Dreaming deep, sound asleep
As machines become increasingly intelligent, they are also becoming more artistic.
Google’s Deep Dream is making a huge splash on the web. It was originally coded by Alexander Mordvintsev, a programmer working in security systems who liked to play around with artificial intelligence as a side project. In the middle of the night last May, he discovered the lines of code that would cause Google’s neural net to generate original images that look like a psychedelic combination of Salvador Dalí and Lisa Frank. He posted his images on Google’s internal Google + account, and was soon paired with young programmer Chris Olah and software engineer/sculptor Mike Tyka to develop Deep Dream.
REM for your RAM
The Deep Dream team has created an entire gallery of surrealistic art. Animal parts of different species combine to form fantastical beasts, backgrounds fill with swirling patterns, and spiders emerge from cloudless skies.
In July, the Deep Dream team released the software on GitHub so that the general public could turn their family portraits and vacation photos into bizarre art pieces. New apps are popping up, several grotesque portraits of presidential candidates have been produced, and the band Wilco used a Deep Dream image on the cover of its latest album. Samim Winiger, who created software that makes animations from Deep Dream images, says that “in five years we won’t recognize Photoshop,” alluding to the possibility for Deep Dream technology to become a major feature in our visual world.
But is there more to it?
Winiger refers to Deep Dream as “creative AI [artificial intelligence].” But can a computer be said to have creativity? The dreamlike (or, at times, nightmarish) quality of Deep Dream images has certainly caused some observers to posit that Deep Dream is pulling images from the “subconscious” of Google’s mind. But a computer, no matter how smart, is not a brain. So is Deep Dream just the robot equivalent of a cool party trick?
Deep learning in the neural net
But Deep Dream wasn’t created just to blow our minds with freakish four-eyed kittens and giant tarantulas crawling from the sky. It’s also a useful way for programmers to study artificial intelligence. Computers can now achieve what programmers call “deep learning” by processing information through a neural net (NN). Neural nets are meshes of artificial neurons layered one over the other, like spider webs. Information is passed through several layers of the NN, and each layer analyzes it from a different angle. The topmost layer is responsible for the output of information that has been “learned” by deeper layers of the net.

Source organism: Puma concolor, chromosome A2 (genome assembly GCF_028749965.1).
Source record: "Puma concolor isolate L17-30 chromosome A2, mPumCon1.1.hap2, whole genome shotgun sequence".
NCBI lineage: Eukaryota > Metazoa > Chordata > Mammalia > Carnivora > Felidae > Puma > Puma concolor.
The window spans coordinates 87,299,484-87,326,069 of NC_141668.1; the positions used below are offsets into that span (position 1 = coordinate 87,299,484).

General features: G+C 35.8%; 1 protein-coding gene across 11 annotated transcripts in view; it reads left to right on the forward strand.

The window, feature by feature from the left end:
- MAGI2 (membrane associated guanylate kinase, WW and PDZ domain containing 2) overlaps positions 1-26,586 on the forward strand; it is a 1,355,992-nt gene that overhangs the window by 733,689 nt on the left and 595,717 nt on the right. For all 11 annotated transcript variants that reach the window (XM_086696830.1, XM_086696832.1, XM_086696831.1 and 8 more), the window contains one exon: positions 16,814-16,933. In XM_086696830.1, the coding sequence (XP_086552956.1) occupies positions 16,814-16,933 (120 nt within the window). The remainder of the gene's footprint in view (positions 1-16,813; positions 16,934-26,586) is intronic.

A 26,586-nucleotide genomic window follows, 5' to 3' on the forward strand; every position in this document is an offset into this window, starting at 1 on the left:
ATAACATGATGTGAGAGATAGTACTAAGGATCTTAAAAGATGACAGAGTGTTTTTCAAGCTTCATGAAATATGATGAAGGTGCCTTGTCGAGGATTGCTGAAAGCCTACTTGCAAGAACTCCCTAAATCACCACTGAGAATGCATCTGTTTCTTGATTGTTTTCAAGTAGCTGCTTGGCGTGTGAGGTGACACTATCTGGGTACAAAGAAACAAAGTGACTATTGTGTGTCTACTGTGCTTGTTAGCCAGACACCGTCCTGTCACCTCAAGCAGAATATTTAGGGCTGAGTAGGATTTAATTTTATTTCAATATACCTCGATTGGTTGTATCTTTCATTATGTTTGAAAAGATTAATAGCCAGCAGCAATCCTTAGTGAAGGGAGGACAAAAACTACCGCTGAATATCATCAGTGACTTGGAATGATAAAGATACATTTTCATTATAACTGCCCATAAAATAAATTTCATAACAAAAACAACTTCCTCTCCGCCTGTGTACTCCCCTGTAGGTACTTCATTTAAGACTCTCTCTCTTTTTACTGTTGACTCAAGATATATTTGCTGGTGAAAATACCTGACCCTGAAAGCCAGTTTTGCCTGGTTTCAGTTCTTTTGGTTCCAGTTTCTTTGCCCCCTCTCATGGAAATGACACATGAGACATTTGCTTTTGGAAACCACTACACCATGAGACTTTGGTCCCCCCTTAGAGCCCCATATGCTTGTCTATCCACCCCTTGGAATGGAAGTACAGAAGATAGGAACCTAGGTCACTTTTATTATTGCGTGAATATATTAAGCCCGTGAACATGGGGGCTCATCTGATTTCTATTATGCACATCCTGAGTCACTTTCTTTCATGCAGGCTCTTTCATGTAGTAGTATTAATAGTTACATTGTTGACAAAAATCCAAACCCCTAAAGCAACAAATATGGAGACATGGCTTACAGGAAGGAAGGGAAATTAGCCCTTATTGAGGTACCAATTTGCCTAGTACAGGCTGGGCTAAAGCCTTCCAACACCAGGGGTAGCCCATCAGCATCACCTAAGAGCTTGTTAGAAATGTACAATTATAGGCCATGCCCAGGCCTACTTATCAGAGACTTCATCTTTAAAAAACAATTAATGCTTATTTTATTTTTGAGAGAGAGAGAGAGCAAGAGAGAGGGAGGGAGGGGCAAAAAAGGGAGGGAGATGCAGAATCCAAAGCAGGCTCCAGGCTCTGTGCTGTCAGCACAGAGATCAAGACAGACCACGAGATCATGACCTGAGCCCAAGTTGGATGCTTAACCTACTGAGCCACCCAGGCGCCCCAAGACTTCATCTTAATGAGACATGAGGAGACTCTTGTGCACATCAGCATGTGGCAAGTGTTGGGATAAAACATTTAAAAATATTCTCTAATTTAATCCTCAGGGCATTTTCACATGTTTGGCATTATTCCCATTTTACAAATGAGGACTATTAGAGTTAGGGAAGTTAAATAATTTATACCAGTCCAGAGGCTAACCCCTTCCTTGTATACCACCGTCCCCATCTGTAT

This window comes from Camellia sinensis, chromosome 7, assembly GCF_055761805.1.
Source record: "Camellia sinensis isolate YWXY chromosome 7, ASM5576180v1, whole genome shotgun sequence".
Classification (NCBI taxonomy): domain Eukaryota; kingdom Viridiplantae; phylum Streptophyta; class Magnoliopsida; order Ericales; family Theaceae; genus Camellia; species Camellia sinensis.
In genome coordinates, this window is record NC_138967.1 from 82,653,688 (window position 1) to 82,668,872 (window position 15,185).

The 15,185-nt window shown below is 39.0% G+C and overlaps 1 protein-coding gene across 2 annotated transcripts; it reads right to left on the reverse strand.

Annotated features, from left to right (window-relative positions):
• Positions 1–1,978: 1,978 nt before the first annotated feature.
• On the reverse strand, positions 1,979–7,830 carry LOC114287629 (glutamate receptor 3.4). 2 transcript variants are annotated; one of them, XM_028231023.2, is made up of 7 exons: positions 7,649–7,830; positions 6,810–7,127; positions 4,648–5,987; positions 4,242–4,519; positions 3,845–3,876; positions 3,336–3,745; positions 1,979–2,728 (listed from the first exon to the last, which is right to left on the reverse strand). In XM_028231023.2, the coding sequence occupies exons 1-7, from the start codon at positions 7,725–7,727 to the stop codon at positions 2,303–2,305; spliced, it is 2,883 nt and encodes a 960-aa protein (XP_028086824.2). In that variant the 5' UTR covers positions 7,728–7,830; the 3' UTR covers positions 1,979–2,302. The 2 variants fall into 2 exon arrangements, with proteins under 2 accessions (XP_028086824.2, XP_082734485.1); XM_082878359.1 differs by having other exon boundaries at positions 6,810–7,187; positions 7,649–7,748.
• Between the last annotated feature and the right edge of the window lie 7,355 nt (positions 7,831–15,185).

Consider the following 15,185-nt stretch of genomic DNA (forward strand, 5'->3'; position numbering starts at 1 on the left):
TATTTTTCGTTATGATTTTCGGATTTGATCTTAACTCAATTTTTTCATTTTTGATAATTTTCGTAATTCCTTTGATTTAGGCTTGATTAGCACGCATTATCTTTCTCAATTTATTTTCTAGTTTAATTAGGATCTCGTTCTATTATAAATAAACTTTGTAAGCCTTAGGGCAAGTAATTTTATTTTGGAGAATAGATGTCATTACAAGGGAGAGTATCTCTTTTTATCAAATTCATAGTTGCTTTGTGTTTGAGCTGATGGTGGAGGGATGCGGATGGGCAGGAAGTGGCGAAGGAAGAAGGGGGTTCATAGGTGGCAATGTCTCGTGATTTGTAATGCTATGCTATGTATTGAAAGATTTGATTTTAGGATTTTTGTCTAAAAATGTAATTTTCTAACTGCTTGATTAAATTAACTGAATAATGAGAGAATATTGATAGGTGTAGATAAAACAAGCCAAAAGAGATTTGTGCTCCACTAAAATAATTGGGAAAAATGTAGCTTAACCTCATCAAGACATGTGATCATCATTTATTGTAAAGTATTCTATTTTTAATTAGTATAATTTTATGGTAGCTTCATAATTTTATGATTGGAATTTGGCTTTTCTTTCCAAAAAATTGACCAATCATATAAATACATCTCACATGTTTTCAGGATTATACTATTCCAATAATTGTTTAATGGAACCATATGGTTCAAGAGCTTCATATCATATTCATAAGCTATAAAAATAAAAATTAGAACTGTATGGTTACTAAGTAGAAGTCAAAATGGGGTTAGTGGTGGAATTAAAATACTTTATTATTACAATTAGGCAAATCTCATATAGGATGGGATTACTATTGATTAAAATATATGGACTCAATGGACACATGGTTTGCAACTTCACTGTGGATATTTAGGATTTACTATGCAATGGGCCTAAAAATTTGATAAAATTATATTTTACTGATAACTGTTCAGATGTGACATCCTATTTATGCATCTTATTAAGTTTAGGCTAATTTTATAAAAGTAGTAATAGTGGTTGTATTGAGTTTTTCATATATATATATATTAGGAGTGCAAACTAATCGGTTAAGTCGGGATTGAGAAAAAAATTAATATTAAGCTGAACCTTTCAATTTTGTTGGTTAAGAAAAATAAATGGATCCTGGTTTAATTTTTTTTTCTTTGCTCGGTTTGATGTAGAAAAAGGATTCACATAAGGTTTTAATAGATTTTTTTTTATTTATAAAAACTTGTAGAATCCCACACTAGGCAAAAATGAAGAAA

Google has made great strides towards teaching its neural net to visually recognize objects by having it produce an image of whatever it’s viewing, which is then graded for accuracy and fed back into the computer, giving the NN an opportunity to learn from its mistakes and eventually come to automatically correct itself.
Layered learning, and pattern detecting
So far, it has been hard for researchers to really know for sure what is happening at each layer of the neural net. But a researcher can have a computer produce a Deep Dream image from a specific layer of its neural net, thus revealing exactly what that layer is learning. In this way, researchers are discovering more about what happens inside an artificial mind.
What researchers have found is that computers may have higher perception and better pattern-recognition than humans. It’s like having a highly imaginative child watch clouds. If a cloud looks a little bit like a ship, the neural net will run the image through a feedback loop until a highly detailed ship emerges. This is why Deep Dream is able to create images even out of random noise – it can detect patterns that a human wouldn’t even notice.
This has far-reaching implications for how artificial intelligence may eventually replace humans. For example, researchers are using neural nets to read ultrasounds, detecting tumors invisible to the human eye.
So, is artificial intelligence becoming creative? Is a computer an artist? That depends on how you define creativity, and where you draw the line between the “real” and the “artificial.” But Deep Dream engineer Mike Tyka is impressed: “If you think about human creativity, some small component of that is the ability to take impressions and recombine them in interesting, unexpected ways,” – the same ability Deep Dream displays.
Regardless of whether or not this is true “creativity,” the world seems to agree with Tyka that when you let a computer come up with original art, “it’s cool.”
Steven Levy was granted the first interview with the Deep Dream team. You can read his report at Medium.com.